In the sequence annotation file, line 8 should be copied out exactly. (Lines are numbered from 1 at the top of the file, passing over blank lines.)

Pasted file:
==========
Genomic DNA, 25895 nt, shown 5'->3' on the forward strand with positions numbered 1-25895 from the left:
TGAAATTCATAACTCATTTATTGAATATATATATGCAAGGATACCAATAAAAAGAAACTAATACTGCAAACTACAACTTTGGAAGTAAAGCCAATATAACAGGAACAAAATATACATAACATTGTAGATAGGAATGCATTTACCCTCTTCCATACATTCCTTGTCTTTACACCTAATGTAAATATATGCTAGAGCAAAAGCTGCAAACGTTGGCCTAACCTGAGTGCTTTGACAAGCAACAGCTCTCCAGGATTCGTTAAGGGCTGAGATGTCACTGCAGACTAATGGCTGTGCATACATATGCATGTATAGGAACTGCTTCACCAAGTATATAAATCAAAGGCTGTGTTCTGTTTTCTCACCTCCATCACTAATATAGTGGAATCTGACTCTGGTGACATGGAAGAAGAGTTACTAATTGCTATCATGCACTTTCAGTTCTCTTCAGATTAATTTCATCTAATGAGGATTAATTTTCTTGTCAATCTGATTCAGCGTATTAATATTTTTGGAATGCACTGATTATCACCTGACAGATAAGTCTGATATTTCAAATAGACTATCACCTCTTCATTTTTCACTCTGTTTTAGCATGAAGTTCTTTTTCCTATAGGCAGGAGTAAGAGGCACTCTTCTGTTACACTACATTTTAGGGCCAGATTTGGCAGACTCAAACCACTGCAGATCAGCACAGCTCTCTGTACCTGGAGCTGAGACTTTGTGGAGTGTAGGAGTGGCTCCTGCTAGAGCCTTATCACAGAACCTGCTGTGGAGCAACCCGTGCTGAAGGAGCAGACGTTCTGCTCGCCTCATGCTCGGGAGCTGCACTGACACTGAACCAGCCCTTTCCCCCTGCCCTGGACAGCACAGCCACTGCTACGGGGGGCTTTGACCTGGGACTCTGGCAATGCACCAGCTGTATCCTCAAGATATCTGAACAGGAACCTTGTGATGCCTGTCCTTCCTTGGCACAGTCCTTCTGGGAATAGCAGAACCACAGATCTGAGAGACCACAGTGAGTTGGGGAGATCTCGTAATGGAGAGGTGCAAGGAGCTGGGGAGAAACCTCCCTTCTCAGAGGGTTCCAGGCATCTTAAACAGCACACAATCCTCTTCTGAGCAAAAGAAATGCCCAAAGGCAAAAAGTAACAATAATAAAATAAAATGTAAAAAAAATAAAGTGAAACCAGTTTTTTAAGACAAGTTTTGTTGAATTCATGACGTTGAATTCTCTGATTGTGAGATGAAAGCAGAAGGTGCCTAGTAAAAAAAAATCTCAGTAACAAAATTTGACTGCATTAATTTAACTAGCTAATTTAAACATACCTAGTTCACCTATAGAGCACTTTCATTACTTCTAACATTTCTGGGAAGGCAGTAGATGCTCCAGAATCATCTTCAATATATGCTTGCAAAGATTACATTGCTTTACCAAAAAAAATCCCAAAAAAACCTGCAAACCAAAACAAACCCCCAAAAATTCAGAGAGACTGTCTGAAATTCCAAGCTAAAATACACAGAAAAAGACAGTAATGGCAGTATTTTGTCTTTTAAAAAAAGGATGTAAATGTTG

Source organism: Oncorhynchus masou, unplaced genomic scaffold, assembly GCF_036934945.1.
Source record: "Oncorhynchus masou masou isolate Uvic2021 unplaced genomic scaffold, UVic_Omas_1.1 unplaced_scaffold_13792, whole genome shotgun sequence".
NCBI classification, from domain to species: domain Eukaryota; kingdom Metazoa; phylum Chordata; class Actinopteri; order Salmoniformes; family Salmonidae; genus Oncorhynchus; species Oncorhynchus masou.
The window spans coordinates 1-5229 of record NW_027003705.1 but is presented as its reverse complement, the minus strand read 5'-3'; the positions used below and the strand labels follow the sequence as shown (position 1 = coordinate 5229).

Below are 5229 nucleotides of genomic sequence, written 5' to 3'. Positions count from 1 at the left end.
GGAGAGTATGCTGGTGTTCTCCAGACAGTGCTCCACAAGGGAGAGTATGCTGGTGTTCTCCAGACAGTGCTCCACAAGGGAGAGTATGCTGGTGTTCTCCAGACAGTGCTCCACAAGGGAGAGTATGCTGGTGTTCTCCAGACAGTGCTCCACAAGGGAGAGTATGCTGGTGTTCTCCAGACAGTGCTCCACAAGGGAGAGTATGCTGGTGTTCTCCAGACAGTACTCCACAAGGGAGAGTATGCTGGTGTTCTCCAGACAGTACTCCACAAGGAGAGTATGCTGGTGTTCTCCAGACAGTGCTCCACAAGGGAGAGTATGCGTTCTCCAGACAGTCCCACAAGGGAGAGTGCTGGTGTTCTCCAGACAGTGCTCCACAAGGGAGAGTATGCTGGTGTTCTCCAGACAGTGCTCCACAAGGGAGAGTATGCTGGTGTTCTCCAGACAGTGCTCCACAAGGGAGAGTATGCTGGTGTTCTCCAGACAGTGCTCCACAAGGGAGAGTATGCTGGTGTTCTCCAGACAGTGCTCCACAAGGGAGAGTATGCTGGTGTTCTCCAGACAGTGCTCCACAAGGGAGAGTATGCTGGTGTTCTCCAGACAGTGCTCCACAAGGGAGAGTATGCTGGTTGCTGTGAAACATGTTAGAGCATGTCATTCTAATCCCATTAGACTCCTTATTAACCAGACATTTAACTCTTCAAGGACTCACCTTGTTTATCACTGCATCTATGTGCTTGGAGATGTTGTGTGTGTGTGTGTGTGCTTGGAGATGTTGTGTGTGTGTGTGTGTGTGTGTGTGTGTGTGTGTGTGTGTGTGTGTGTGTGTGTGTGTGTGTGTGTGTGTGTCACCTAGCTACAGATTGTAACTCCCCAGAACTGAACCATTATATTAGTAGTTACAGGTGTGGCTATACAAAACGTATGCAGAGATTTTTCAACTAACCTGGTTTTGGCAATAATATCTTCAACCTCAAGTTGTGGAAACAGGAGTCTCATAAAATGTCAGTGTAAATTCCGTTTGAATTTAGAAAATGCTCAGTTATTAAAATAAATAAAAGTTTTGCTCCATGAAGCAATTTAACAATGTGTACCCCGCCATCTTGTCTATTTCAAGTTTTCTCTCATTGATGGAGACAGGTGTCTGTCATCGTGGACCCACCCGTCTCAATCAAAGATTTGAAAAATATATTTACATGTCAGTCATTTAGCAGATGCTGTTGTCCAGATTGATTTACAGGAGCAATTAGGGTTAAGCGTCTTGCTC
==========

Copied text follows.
GGAGAGTATGCTGGTGTTCTCCAGACAGTGCTCCACAAGGGAGAGTATGCTGGTGTTCTCCAGACAGTGCTCCACAAGGGAGAGTATGCTGGTGTTCTCCAGACAGTGCTCCACAAGGGAGAGTATGCTGGTGTTCTCCAGACAGTGCTCCACAAGGGAGAGTATGCTGGTGTTCTCCAGACAGTGCTCCACAAGGGAGAGTATGCTGGTGTTCTCCAGACAGTACTCCACAAGGGAGAGTATGCTGGTGTTCTCCAGACAGTACTCCACAAGGAGAGTATGCTGGTGTTCTCCAGACAGTGCTCCACAAGGGAGAGTATGCGTTCTCCAGACAGTCCCACAAGGGAGAGTGCTGGTGTTCTCCAGACAGTGCTCCACAAGGGAGAGTATGCTGGTGTTCTCCAGACAGTGCTCCACAAGGGAGAGTATGCTGGTGTTCTCCAGACAGTGCTCCACAAGGGAGAGTATGCTGGTGTTCTCCAGACAGTGCTCCACAAGGGAGAGTATGCTGGTGTTCTCCAGACAGTGCTCCACAAGGGAGAGTATGCTGGTGTTCTCCAGACAGTGCTCCACAAGGGAGAGTATGCTGGTGTTCTCCAGACAGTGCTCCACAAGGGAGAGTATGCTGGTTGCTGTGAAACATGTTAGAGCATGTCATTCTAATCCCATTAGACTCCTTATTAACCAGACATTTAACTCTTCAAGGACTCACCTTGTTTATCACTGCATCTATGTGCTTGGAGATGTTGTGTGTGTGTGTGTGTGCTTGGAGATGTTGTGTGTGTGTGTGTGTGTGTGTGTGTGTGTGTGTGTGTGTGTGTGTGTGTGTGTGTGTGTGTGTGTGTGTGTCACCTAGCTACAGATTGTAACTCCCCAGAACTGAACCATTATATTAGTAGTTACAGGTGTGGCTATACAAAACGTATGCAGAGATTTTTCAACTAACCTGGTTTTGGCAATAATATCTTCAACCTCAAGTTGTGGAAACAGGAGTCTCATAAAATGTCAGTGTAAATTCCGTTTGAATTTAGAAAATGCTCAGTTATTAAAATAAATAAAAGTTTTGCTCCATGAAGCAATTTAACAATGTGTACCCCGCCATCTTGTCTATTTCAAGTTTTCTCTCATTGATGGAGACAGGTGTCTGTCATCGTGGACCCACCCGTCTCAATCAAAGATTTGAAAAATATATTTACATGTCAGTCATTTAGCAGATGCTGTTGTCCAGATTGATTTACAGGAGCAATTAGGGTTAAGCGTCTTGCTC